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Overall success expunges Clayton's miscues

Though receiver Michael Clayton's critical fourth-down drop late in the fourth quarter likely will be remembered as the final nail in the Bucs' season, teammates and coaches were quick to assure the rookie his season was much more.

Veteran receiver Tim Brown and cornerback Ronde Barber were among teammates who ran on the field to console Clayton after the drop. While Clayton was surrounded by media, coach Jon Gruden made his way through the crowd to embrace the Bucs' most productive first-year receiver.

One bad play does not taint a brilliant season.

"I don't think there is any doubt that Michael Clayton has had a phenomenal year and he's the spark on this offense," receiver Joe Jurevicius said. "My hat's off to him for completing the season with record numbers and record intensity. He's got to sit back now and enjoy what he did this season and his offseason, and then hopefully we can do it again."

The former LSU standout and 15th overall draft pick had two catches for 86 yards. His 75-yard touchdown reception, the bulk of the yards coming after the catch and requiring some magical footwork down the sideline, punctuated a memorable first year.

Clayton finished with 80 catches for 1,193 receiving yards and seven touchdowns, all Bucs rookie receiving records.

While Clayton spent time after the game thanking his teammates and coaches for guidance through his rookie campaign, he couldn't forget the sting of the drop.

"That's something that's going to haunt me in the offseason," Clayton said.

TWILIGHT ZONE: It was a play that summarized the Bucs' season in a nutshell. On a second and 3 at the Cardinals 24 in the second quarter, Chris Simms was slammed by linebacker Karlos Dansby as he was throwing. The tipped ball was intercepted by defensive tackle Darnell Dockett, a former Florida State standout, and returned to the Bucs 40 when it was punched out of his hands by Jurevicius. The loose ball rolled 23 yards and was recovered by running back Michael Pittman at the Bucs 17 for what seemed another change of possession.

But during the return, right tackle Kenyatta Walker ripped off Dockett's helmet at the Cardinals 46. Because that penalty was a 15-yard personal foul during the return, it negated Jurevicius' forced fumble and the Cardinals retained possession at the Bucs 39.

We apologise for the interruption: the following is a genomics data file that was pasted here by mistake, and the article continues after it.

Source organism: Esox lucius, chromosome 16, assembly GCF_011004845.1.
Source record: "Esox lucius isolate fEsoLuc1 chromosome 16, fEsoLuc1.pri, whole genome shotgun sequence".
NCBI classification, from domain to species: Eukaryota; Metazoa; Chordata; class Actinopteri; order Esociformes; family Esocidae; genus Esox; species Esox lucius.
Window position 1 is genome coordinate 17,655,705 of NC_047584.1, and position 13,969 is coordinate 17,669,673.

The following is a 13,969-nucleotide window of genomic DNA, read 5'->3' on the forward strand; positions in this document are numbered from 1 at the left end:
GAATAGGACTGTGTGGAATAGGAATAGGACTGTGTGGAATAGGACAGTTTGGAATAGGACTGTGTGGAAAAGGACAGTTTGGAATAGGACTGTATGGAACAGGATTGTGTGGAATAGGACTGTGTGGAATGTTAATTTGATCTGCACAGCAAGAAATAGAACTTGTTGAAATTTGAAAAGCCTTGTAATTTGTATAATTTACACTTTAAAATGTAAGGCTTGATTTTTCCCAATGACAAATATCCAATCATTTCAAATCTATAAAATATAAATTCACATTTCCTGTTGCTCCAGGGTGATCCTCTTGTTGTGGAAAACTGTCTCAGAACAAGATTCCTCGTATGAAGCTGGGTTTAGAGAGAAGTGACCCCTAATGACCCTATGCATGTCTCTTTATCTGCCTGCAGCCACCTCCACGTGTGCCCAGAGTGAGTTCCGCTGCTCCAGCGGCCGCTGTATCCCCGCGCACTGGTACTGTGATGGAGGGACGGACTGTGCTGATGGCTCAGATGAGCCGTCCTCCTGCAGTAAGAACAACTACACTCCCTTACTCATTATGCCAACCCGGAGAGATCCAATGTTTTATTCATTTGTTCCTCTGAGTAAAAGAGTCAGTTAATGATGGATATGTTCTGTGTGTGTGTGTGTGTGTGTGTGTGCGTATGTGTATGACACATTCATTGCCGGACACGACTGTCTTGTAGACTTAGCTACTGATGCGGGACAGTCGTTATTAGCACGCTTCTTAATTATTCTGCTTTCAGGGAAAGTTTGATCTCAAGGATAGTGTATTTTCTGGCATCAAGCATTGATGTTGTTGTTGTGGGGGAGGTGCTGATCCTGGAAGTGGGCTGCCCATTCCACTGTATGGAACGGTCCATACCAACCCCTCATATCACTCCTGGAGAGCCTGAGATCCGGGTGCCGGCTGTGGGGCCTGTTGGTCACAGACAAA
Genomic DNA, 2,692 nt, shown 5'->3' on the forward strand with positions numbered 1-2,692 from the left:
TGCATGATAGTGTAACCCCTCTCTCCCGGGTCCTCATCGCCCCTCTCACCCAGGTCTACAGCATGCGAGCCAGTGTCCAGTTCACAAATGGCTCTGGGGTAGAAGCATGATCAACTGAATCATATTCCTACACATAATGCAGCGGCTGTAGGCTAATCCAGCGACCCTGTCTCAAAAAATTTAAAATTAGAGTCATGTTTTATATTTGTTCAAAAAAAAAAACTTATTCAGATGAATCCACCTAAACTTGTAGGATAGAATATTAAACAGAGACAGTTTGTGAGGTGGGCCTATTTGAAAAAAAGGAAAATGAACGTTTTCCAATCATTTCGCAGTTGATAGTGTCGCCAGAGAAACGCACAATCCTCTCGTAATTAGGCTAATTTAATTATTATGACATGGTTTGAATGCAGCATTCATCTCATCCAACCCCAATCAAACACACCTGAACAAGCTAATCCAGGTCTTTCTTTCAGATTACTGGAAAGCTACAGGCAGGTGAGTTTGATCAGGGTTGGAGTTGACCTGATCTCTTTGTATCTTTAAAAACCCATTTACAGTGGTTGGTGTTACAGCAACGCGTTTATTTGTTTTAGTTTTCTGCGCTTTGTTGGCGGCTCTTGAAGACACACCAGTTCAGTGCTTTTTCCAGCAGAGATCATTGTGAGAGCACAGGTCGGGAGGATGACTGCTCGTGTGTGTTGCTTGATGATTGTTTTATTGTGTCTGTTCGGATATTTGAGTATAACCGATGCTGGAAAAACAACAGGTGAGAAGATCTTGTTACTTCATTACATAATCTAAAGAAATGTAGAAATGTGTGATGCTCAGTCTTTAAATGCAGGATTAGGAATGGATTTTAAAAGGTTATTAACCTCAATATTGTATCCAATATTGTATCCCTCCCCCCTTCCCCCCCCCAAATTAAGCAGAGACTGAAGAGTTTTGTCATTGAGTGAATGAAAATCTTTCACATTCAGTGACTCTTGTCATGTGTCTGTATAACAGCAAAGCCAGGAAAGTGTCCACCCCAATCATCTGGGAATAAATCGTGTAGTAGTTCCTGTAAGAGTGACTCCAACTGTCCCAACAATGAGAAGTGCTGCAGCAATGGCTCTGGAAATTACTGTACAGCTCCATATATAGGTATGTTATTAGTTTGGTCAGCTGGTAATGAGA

"I was trying to save a touchdown," Walker said. "I would take a face mask to save a touchdown every day. My job was to make a play. Even Ronde said to me that I had to do what I had to do, save the touchdown. So, I got him down. There was no touchdown and we held them to three. That was my first face mask of the whole year."

To add insult to injury, left tackle Derrick Deese sustained a left knee sprain on the play and did not return.

MAKING HIS POINT: Discarded by the Cardinals this offseason under bizarre circumstances, Bucs safety Dexter Jackson has harbored some ill will for his former team and coach.

In the week leading up to his return to Arizona, Jackson slammed the franchise for misdiagnosing a back injury that led to his release and hammered new coach Dennis Green for "intimidating his players."

Sunday, Jackson got his first start of the season and finished with six tackles. He stopped Emmitt Smith for no gain on Arizona's second possession of the game and missed a chance for an interception return for a touchdown after nearly picking off a Josh McCown pass.

Jackson seized every opportunity to let Green know how he felt.

"That's how I play ball. They were saying I wasn't well and now I'm well again," said Jackson, who signed a five-year, $14-million deal in 2003 after being named MVP of Super Bowl XXXVII. "So, I'm back on the market."

Jackson did let emotion get the best of him. He was flagged for a personal foul for taunting the Cardinals bench.

"There should never be any hard feelings," Green said. "It's a business. I don't take offense to it. If that's what a guy needs to get himself stoked, that's fine. We really focus on one thing: We won the game."

ROSTER ROTATION: With tight end Dave Moore out with a hamstring injury, tight end Ken Dilger handled the long-snapping duties and the Bucs had to activate guard Jeb Terry.

The injury to Moore also led to the activation of tight ends Nate Lawrie and Billy Baber. Lawrie, a rookie signed to the active roster on Dec. 14, also played Dec. 19 vs. the Saints.

Lawrie had a 15-yard first-down catch in the first quarter Sunday. It was his first career reception. Baber, a fourth-year player, made his first catch as a Buc, a 7-yard reception in the second quarter.

Left tackle Anthony Davis, who hasn't played since the opener, also saw time playing in place of Deese.

_ ROGER MILLS, Times staff writer

PRETTY GOOD START

Never mind his team rookie records, Michael Clayton, whose 80 receptions are fifth best all-time by an NFL rookie, has had one of the best seasons of any Bucs receiver, becoming only the eighth with 1,000 yards:

YEAR YDS REC TDS

Mark Carrier 1989 1,422 86 9

Keyshawn Johnson 2001 1,266 106 1

Michael Clayton 2004 1,193 80 7

Kevin House 1981 1,176 56 9

Keenan McCardell 2003 1,174 84 8

Keyshawn Johnson 2002 1,088 76 5

Bruce Hill 1988 1,040 58 9

Kevin House 1984 1,005 76 5

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